The Fraser River Delta Collaborative is a funded design-research project is initiated by UBC CAL in collaboration with principals of four Vancouver-based landscape architecture design firms. Each summer, there are four research internships available for students to gain professional skills, as well as to help develop methods, processes, and projects related to coastal adaptation in the region. This model not only strengthens academia-practice relationships, but also provides a platform to foreground how communities can adapt to uncertain climate futures using certain planning and design approaches.
The FRDC aims to shift the discussion around sea level rise adaptation from one primarily seen as an engineering challenge, to one centred on the possibilities of design to address issues of spatial justice, resilience, and multifunctional landscapes. In doing so, research outcomes aim to inform residents and decision-makers how sea level rise may impact the built environment, and how integrated design approaches and spatial interventions can address issues related flooding.
Key research questions include: How can designers support planners and decision-makers in both the analysis and generation of a complete range of potential adaptation strategies to sea level rise, both in the short and long-term? Can we develop adaptation strategies that improve safety, spatial quality, and ecosystem services? How can we leverage community and stakeholder participation in order to increase public support for these multi-benefit adaptation strategies and investments? And lastly, how do we plan and design for an uncertain future?
In 2022, the work by the FRDC was recognized by the Canadian Society of Landscape Architects with a Award for Excellence in Research. The jury applauds “the collective work of four landscape firms and academia that undertook this very serious body of work. This research conveys multiple landscape-based design strategies, solutions, and ideas to promote natural restoration initiatives and to challenge every aspect of how climate change will affect the sea level rise in the Fraser River Delta. Covering a very large territory, this subject has been treated in a very invested manner by the whole team. This research is truly connected to the people and vulnerable coastal communities by exploring different scenarios and offering various solutions at a variety of scales. The urgency of climate change needs this true collaboration and cross jurisdictional planning and design approaches that elevate the discourse and make a strong leverage to break the silos we are all generally trapped in. This research achieves with great success one of their multiple goals, it’s a striking, creative, and comprehensive communication tool.”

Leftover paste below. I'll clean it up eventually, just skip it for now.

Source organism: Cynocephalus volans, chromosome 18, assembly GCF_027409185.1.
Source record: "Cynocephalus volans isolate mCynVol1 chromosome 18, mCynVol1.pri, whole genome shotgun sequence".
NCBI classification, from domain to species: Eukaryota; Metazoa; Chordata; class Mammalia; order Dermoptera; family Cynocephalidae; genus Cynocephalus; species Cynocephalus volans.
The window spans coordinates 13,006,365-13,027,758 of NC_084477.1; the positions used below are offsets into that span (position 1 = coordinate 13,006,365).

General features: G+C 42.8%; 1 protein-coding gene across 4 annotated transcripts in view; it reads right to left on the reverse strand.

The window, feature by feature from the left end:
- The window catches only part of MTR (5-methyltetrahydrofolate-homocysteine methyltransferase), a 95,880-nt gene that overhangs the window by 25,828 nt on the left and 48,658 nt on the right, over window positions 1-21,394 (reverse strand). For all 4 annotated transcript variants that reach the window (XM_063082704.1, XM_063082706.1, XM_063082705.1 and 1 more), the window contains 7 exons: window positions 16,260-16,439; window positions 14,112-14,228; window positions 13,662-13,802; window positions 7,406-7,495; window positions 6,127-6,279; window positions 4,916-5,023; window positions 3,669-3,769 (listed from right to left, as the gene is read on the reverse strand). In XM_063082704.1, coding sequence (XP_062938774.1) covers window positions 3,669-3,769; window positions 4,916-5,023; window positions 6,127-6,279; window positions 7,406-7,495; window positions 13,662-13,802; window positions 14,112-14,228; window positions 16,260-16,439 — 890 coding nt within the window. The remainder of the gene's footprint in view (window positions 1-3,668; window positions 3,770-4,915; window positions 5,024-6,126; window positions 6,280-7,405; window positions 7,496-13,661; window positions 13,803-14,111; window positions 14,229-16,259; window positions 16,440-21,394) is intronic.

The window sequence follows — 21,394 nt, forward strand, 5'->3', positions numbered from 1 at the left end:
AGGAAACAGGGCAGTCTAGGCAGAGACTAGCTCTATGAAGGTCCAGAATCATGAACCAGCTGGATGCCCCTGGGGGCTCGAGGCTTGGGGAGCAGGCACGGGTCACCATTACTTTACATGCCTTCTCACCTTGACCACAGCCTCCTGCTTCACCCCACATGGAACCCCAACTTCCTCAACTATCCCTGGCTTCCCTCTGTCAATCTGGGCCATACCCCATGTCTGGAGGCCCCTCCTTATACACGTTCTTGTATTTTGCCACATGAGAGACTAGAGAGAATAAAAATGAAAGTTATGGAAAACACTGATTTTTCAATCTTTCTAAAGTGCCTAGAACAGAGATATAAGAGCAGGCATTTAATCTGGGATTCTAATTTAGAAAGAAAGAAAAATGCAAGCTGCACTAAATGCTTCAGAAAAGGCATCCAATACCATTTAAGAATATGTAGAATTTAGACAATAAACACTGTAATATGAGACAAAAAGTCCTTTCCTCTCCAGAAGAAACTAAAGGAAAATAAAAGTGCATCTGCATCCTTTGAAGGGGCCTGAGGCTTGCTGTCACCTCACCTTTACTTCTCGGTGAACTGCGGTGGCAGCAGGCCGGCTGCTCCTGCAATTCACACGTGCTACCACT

Project Website: https://frdcollaborative.com/
CSLA Award Website: https://www.csla-aapc.ca/awards-atlas/
Funding: Mitacs Canada
Joe Fry and Allison Tweedie, Hapa Collaborative
Kelty McKinnon and Grant Falgren, PFS Studio
Derek Lee and Jenna Buchko, PWL Partnership
Jeff Cutler and Isabel Kunigk, Space2Place Landscape Architects
Lee Patola, Hapa Collaborative (2018, 2019)
Nathan Ross, PFS Studio (2019)
Huijing Chen, PFS Studio (2018)
Grace Morazzani, PWL Partnership (2019)
Chris Walker, PWL Partnership (2018)
Sam McFaul, Space2Place Landscape Architects (2019)
Kalli Niedoba, Space2Place Landscape Architects (2018)